This mystical-historical reference that the Aborigines have had is not readily available in this culture. The social memory is not strong enough. As soon as we associate land with property then consciousness dramatically tips. We in the west hold the grief – consciously or not - of this severing from a consolidated canon of earthy relationship. And yet, my work as a wilderness rites-of-passage guide these last two decades tells me (and confirmed by many of my colleagues), that it is still quite possible to be rooted into a relational awareness to the wild that many presume is entirely lost. It is not. We cannot replicate over night, or decade, or century, a kind of Aboriginal song-line, but a powerful doorway into both the land and the latent regions of your own psyche is available. A place to start. Not glamorous, inflated or grand, sometimes utterly at odds with modernity, but available.

When presented with even an echo of this aboriginal relationship, or Native American, or Scythian, there can be for many of us a sense of diminishment about our own relationship to nature. That subtle change in awareness as we walk our dog through a frost white meadow on an autumn morning, or the exhilaration of thickening clouds before a winter storm. Even worse than diminishment is a sense of helplessness – that all is lost in the face of industry and enforced ‘progress’. Again, I say this is not so. But it involves valuing, not diminishing your own story within the luminosity of the wild – right where you stand today. Whilst it is true that it takes a focused intent to deepen it, the book suggests that we have the facilities and opportunity to make great steps towards an involved dialogue with the earth and its budding mysteries.

Hut Poetics

O Light im schlafenden Haus!

O Light in the sleeping House!
Richard von Schaukal

In my tent years I would enjoy tufts of grass sticking out from between the faded canvas and the trellis. Robins would fly round the tent ribs then out again. There were always drafts; no feather could ever fall straight. Summer months you could sleep with the tent ajar to the nights dreaming, the roe buck trail nearby, the badger discovering last night’s dishes in the grass, old seasonal spirits shuffling about. Winter required muscle: canvas frozen on the inside, endless scouring for kindling, sleeping under a leathered mass of skin and blanket, throat creeky with sudden temprature drop, only mouth revealed from the dark pile, gasping wintered air. The place, the circled hut, was a conjunction, a polyphonic murmuring, a den of natured languages. It was psychoactive. All this made visitors, sometimes even other yurt dwellers, uneasy. “Why not do away with that tent entirely and have done with it?” muttered one. But I needed the tent. The tent was the ritual marking out; the frontier inn that invited all the chattering denizens in for a drink and a gossip.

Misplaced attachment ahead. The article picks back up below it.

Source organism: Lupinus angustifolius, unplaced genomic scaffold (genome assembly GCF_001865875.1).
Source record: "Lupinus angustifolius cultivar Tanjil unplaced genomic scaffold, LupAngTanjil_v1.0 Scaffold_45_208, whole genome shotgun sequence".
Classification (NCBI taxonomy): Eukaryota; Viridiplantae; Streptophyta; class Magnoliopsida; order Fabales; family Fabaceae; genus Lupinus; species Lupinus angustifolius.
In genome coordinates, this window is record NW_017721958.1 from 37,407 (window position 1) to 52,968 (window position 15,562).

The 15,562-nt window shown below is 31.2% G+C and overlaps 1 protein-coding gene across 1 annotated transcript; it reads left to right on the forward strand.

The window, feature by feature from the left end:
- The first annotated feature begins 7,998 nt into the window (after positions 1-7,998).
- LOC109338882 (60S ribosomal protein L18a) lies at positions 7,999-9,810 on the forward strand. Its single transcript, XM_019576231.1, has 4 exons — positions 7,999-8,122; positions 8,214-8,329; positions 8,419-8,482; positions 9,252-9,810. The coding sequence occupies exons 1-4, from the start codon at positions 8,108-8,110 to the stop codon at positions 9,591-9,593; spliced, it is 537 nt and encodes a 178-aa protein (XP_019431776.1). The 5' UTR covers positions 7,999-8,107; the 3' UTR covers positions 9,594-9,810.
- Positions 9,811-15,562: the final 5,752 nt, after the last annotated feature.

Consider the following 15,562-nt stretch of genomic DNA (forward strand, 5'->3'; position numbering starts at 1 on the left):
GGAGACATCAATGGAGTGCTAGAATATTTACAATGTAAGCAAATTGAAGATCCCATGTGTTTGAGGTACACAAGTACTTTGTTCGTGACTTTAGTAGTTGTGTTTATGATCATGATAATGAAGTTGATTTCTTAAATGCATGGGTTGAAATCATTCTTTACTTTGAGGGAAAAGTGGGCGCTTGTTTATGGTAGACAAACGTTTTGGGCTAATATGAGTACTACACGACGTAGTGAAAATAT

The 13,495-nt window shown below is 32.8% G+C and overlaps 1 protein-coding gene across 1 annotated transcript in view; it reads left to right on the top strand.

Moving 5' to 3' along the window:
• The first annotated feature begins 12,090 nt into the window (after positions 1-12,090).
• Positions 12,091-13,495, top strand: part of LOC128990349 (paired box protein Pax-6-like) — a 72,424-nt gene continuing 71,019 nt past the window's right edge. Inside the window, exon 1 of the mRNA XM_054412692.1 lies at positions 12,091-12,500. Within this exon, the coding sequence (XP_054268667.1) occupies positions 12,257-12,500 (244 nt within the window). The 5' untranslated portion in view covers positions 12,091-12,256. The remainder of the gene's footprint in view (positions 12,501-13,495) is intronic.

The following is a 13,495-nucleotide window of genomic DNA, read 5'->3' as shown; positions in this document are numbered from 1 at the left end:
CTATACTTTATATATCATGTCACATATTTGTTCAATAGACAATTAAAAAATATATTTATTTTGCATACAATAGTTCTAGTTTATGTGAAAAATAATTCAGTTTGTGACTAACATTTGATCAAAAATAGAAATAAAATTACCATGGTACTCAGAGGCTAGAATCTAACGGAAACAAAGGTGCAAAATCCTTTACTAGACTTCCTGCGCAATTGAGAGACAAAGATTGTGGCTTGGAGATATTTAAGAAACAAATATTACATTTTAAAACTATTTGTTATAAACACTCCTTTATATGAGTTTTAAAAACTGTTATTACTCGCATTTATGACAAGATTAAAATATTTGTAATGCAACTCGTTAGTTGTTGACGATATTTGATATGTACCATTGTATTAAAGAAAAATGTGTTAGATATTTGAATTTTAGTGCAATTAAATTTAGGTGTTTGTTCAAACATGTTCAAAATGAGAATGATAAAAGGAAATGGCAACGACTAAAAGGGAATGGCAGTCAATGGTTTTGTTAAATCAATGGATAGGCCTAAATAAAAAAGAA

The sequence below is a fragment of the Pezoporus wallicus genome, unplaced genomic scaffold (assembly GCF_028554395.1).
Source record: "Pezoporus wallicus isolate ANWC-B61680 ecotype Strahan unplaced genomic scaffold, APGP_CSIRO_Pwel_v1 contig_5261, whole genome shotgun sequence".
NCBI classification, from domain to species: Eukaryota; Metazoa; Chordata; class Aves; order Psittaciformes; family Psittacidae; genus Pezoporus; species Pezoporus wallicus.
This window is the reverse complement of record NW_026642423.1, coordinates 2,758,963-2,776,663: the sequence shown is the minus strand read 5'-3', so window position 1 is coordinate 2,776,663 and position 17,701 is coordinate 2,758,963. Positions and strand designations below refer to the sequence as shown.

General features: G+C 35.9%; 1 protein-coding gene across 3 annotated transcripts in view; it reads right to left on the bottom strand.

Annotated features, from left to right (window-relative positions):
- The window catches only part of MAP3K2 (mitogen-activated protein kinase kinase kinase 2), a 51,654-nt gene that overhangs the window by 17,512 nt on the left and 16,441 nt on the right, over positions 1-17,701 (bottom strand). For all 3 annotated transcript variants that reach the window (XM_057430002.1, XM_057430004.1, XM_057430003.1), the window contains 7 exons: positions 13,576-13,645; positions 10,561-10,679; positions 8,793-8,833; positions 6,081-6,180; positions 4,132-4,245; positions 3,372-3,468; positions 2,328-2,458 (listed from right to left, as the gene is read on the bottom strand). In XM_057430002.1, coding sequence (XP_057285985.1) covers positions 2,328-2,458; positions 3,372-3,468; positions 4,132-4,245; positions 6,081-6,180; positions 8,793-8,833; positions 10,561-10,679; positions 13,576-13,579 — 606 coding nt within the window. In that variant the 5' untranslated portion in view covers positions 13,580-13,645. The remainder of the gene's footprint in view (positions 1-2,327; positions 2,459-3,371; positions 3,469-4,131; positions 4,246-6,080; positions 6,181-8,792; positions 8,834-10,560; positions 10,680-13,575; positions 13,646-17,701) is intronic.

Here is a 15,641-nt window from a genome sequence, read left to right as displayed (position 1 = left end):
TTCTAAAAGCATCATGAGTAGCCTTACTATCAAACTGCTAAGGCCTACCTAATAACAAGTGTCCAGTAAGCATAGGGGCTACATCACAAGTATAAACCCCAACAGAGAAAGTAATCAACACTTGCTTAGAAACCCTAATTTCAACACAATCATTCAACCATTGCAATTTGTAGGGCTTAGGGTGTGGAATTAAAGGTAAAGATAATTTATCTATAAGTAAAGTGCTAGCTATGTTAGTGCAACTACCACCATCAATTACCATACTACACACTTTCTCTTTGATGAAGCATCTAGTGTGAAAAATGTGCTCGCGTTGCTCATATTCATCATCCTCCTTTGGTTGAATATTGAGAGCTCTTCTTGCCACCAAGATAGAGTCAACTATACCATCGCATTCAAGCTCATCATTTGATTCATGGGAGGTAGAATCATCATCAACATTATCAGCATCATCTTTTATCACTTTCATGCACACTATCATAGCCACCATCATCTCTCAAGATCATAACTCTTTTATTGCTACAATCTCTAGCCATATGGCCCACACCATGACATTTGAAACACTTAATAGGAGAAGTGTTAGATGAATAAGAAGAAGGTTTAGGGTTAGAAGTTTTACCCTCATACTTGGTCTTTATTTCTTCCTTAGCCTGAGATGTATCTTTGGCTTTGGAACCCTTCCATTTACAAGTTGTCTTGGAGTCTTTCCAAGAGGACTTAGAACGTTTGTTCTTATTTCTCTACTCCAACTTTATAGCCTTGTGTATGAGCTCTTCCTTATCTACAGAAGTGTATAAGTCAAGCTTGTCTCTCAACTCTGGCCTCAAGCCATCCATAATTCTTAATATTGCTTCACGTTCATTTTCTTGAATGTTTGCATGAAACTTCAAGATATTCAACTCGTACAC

That white bearded genius Gaston Bachelard knew well that all of us have such a hut. That a house, flat or apartment contains a kind of Russian doll set of other containments. The further down we go we finally get to our own hut. All it takes is a lit candle, or a snowflake at the window, rain a blissful-clatter on the roof, and the hermit wakes, with their immense ‘in’-ness, from behind our daily face.

Bachelard reminds us that the hut is no monastery, or semi-detached, it offers solitude. But outside the human universe it can be a busy place- solitude can be lively. He also poses the challenge of interiorization, that the spacious of the imagination rather than a literal change of location is key. We all know what it is like to end up on a foreign beach and to your horror you realise that you have bought yourself with you.

So, you can put this book down, light a candle, lie under a blanket and find the hut anytime you want. What a relief. The hut is a vast image of poetic reverie, it seems utterly alive - the spluttering peat fire, the coming storms, the story as axis-mundi in a volatile situation. Bachelard rightly loves the image of the lamp in the window of the hermit’s hut, as a symbol of the vigil, the diligent listener, that someone is keeping watch, studying hard, a friend to night, while I sleep on. Our image (from story this is commenting on) is even shaggier; it is the gasp of relief when a stranded walker sees a distant light in the mist and knows their life is saved. The madness of the fog increases ten fold the warmth of the fire.

Rilke describes the experience of seeing a lit hut at night from a distance with three friends as so powerful it could not but separate and isolate the experience for the friends, as their individual interior worlds all lept up and went “see! see!”. The inner-life, so long brooding in the embers of such an image could not share it around like a common item. Rembrant is extraordinary in somehow invoking and protecting this sensing in his paintings.